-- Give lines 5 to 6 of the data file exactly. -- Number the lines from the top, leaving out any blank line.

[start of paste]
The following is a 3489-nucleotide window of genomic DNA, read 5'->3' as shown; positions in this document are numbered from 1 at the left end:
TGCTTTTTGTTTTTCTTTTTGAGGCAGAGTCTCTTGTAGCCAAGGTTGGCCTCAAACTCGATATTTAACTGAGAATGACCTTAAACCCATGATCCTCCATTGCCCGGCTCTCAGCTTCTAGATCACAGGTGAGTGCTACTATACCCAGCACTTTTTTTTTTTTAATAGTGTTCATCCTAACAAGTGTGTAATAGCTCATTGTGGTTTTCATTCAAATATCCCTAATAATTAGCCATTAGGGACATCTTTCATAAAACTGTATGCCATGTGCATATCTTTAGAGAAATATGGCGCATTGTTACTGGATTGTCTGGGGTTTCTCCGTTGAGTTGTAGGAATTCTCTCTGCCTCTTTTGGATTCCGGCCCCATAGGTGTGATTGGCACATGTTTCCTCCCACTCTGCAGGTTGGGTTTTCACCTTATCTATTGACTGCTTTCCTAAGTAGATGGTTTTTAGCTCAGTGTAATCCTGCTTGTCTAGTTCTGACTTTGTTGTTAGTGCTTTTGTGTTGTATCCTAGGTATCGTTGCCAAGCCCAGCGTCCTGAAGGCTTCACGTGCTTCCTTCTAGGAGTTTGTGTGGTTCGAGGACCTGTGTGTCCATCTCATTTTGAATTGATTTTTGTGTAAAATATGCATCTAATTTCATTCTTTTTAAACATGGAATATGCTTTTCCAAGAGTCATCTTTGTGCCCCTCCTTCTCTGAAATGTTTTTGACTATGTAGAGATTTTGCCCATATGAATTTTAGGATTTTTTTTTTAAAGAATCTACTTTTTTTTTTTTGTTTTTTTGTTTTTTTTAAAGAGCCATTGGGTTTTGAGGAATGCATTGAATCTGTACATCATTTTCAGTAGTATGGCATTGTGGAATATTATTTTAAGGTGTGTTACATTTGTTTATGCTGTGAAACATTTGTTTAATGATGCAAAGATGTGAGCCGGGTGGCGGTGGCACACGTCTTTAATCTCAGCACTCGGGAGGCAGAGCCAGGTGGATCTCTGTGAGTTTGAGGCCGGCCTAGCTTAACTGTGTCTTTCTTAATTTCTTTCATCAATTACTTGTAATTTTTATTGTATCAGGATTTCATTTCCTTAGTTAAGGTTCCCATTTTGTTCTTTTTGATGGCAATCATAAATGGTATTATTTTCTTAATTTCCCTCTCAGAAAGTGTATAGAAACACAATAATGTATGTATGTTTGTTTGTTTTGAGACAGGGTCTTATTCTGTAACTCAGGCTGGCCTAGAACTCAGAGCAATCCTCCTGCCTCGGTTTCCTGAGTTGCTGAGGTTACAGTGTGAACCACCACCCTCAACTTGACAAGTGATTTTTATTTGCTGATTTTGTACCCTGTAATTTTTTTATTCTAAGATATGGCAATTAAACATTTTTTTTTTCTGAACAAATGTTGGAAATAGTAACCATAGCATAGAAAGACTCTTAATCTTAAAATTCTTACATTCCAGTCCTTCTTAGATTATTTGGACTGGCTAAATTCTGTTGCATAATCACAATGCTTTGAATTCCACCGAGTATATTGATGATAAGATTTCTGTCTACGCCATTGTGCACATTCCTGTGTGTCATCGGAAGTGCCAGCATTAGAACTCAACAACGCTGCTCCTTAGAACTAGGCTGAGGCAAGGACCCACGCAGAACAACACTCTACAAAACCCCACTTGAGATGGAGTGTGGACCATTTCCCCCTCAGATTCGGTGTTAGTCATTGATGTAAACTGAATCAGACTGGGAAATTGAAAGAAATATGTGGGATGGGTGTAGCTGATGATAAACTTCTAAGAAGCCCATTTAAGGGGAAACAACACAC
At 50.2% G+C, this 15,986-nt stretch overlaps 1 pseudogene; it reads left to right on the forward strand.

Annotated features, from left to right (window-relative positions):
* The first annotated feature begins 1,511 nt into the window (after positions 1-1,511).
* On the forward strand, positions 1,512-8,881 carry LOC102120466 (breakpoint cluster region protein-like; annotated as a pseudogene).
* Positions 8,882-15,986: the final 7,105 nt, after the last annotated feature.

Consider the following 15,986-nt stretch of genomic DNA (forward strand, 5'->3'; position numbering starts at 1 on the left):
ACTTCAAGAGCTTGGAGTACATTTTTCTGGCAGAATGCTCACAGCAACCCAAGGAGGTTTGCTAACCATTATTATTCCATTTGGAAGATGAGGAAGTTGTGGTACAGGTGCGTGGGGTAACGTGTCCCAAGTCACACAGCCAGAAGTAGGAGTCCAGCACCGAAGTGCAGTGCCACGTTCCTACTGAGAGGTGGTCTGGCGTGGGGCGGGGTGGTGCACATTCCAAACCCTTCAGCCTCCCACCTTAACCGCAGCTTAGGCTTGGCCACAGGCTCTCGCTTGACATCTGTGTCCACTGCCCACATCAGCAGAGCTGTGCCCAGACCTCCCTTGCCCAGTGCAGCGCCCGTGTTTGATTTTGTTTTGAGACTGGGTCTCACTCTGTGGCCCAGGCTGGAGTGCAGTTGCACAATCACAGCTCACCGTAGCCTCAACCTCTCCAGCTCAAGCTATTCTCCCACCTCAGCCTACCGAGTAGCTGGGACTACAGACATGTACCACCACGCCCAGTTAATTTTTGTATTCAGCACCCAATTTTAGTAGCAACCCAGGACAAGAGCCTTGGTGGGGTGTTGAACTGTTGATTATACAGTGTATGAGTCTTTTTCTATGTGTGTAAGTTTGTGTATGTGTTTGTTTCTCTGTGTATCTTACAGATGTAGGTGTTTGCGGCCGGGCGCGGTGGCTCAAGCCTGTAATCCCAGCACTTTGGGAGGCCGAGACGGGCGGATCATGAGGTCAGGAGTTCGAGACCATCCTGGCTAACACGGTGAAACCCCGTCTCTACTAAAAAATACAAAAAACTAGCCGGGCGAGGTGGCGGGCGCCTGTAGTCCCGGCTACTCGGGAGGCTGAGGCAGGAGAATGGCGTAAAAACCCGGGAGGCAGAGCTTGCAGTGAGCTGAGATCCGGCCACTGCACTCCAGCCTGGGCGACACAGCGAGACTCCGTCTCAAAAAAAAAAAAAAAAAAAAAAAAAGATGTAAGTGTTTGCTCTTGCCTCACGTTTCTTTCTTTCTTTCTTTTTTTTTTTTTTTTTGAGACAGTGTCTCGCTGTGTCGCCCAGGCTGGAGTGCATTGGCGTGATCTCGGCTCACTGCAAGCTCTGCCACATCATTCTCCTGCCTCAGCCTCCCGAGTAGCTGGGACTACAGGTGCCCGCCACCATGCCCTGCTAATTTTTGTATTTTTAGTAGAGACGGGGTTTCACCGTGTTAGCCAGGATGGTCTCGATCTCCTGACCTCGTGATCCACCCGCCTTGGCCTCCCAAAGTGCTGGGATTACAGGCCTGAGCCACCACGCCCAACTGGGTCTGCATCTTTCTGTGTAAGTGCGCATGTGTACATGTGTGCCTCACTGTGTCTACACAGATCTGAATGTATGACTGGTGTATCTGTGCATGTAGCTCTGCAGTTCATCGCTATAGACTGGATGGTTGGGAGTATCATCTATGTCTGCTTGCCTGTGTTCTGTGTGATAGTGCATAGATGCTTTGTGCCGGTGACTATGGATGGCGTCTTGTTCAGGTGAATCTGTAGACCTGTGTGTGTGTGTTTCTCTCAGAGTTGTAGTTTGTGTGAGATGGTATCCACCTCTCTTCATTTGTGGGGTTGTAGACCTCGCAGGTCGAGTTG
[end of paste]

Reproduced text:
* The first annotated feature begins 1,511 nt into the window (after positions 1-1,511).
* On the forward strand, positions 1,512-8,881 carry LOC102120466 (breakpoint cluster region protein-like; annotated as a pseudogene).